Individual XmlHttpRequest requests over HTTPS??

Discussion in 'Javascript' started by bizt, May 29, 2008.

  1. bizt

    bizt Guest

    Hi,

    I have a page that makes many XmlHttpRequest requests from a single
    page. This works fine but I need some requests to be made over a
    secure connection. To my understanding, when setting the location of
    the path to the file to fetch during the XmlHttpRequest request it has
    to the be the path relative to the web page such as /secret.php and
    NOT a full URL such as https://www.example.com/secret.php .. is this
    about the general idea?? Would I be correct in saying that the only
    way I can made secure requests by making the whole page HTTPS?? The
    only problem for me with this is that every transfer form the server
    (images, non-private data, etc) would have to be over HTTPS which puts
    some excess strain at the backend when onl a small portion of data
    needs to be protected.

    Can anyone make any suggestions that might help me solve this issue?
    Thanks

    Burnsy
     
    bizt, May 29, 2008
    #1
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  2. bizt

    Henry Guest

    No, the URL used with XML HTTP request objects may be absolute or
    relative.
    Yes, but not any reason related to the form of the URL, but rather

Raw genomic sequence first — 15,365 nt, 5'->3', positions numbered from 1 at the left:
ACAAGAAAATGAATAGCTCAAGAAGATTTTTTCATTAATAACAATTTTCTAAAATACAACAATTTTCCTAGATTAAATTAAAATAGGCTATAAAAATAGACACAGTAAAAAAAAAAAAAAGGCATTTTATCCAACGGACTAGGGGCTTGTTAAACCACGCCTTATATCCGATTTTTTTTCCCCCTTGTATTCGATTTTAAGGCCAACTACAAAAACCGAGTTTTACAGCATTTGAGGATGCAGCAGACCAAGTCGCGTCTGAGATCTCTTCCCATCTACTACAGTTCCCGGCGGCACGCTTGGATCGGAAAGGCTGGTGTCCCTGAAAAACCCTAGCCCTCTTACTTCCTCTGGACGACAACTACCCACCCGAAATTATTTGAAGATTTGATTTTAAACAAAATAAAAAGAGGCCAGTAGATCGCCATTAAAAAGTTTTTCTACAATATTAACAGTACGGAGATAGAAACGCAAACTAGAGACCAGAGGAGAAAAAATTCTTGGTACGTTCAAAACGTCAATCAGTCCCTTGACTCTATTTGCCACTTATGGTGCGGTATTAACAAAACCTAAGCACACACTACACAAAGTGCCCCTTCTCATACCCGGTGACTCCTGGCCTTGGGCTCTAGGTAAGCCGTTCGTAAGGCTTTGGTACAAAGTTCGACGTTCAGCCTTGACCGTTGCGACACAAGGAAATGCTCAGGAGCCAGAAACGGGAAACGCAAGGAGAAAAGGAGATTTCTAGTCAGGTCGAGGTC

because a page originating from one domain may not make XML HTTP
    requests to another domain (and http: and https: domains cannot be the
    same domain).
    Yes, there is an overhead in HTTPS.
    It is going to be important to encourage the client-side caching of
    everything that can be (safely) cached, such as images and JS files.
    Over an HTTPS connection the browser is very likely to default to
    considering everything it receives as 'private' (and so non-cacheable
    (which makes sense if a secure protocol is in use)) unless it receives
    HTTP headers that positively assert otherwise.
     
    Henry, May 29, 2008
    #2
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  3. However, since XHR does not allow accessing another domain from within the
    sandbox, the set of reasonable uses of (absolute) URIs (in contrast to
    relative URI-references, commonly called "relative URIs") there is rather
    limited.
    http: and https: domains can be the same domain, of course. However, the
    Same Origin Policy considers them to be of different origin even if the
    domain is the same, because at least the URI scheme (and so supposedly, here
    actually, the transfer protocol) is not.


    PointedEars
     
    Thomas 'PointedEars' Lahn, May 30, 2008
    #3
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